Allen Coral Atlas completes map of the world’s coral reefs using satellite imagery

Unique Partnership Delivers Critical Data to Those Who Are Protecting Coral Reefs From Decline

(Tempe, AZ) – The Allen Coral Atlas partners today announced that after three years, 450+ research teams and counting, and two million satellite images, the habitat mapping of the world’s shallow coral reefs is complete. Combined with the Atlas’ monitoring system launched earlier this year, the Allen Coral Atlas is now the most complete, consistent, accurate and continually updated resource for coral scientists, policy makers and regional planners.

An Allen Coral Atlas partner looks at a map during development of the Atlas. Photo credit: Allen Coral Atlas.

The future of coral reefs hangs in the balance, with 50 percent already lost to bleaching caused by increased water temperatures, ocean acidification, pollution and destructive overfishing. These highly vulnerable coral reef systems provide safety, nutrition and economic security for more than one billion people. Globally, scientists and governments are scrambling to plan and implement conservation efforts and they need accurate data on the location and status of their reefs.

Using a consistent mapping process, the completed Atlas provides the first-ever, high-resolution spatial and thematic detailed map of all the world’s shallow coral reefs. Only 25 percent of reefs had been previously mapped at this high-resolution detail and there was no consistent methodology applied across all global regions.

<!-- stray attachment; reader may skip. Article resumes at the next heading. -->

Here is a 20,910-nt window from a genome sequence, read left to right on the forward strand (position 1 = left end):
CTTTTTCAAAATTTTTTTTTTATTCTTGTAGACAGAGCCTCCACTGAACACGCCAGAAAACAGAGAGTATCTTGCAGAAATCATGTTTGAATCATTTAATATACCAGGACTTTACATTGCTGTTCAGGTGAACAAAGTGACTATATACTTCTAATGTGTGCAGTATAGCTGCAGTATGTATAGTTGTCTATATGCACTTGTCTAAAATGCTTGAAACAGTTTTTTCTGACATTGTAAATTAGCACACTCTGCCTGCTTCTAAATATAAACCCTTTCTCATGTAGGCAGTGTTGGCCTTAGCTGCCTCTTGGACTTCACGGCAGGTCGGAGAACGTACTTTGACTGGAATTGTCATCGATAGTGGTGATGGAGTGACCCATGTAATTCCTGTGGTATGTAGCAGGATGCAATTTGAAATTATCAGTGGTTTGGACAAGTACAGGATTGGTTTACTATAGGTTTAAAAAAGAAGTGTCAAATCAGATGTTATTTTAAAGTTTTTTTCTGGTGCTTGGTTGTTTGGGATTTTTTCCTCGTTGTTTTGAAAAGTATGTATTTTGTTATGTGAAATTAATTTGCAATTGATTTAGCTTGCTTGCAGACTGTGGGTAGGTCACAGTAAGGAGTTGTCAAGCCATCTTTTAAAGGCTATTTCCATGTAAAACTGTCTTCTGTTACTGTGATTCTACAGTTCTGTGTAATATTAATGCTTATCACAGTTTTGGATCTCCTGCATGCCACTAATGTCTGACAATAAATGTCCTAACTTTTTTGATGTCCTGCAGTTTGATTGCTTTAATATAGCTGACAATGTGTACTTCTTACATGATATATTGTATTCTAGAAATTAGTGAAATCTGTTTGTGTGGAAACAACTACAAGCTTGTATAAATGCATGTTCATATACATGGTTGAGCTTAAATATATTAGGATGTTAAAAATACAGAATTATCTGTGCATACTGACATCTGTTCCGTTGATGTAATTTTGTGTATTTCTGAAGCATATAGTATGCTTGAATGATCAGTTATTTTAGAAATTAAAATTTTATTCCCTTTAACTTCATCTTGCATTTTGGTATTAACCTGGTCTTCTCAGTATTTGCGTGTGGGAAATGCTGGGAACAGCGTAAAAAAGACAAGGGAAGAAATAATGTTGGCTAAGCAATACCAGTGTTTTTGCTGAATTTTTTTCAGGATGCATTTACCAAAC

Allen Coral Atlas Habitat Maps – Geomorphic Map of Red Sea

The Atlas partnership brings together unique capabilities to create a seamless process that produces high quality benthic and geomorphic map layers. Planet provides continuously updated high-resolution imagery from its constellation of 200+ satellites. ASU then cleans the images for atmosphere and water distortion. University of Queensland applies machine learning and local reference data to generate the detailed map layers, and National Geographic Society provides training and engages with conservationists on how to best use the maps. Paul Allen’s company Vulcan funded and managed the Atlas website development and engaged with government officials.

Officials from 14 countries are collaborating with Atlas team members, working on 48 new marine planning projects using the Atlas maps as their foundational data set. In addition to marine spatial planning, the maps are being used to aid in hurricane recovery, to inform proposed policies for fishing regulations, identify pollution and run-off sources, and document destruction due to ship groundings and other threats to coral reef habitats.

“Combining these new maps with the reef bleaching detection system that we released in May, the Atlas is a vital, comprehensive tool,” said Asner. “It is a dynamic, global resource available to marine managers, conservationists and policy makers who can take action to safeguard coral reefs for generations to come.”

Read more about this achievement from the Allen Coral Atlas here.

International Coral Reef Initiative (ICRI), 10 September 2021. Full article.

1 Response to “Allen Coral Atlas completes map of the world’s coral reefs using satellite imagery”

  1. 1 John Rowe 11 September 2021 at 02:18

    Brilliant wonderful what a great achievement

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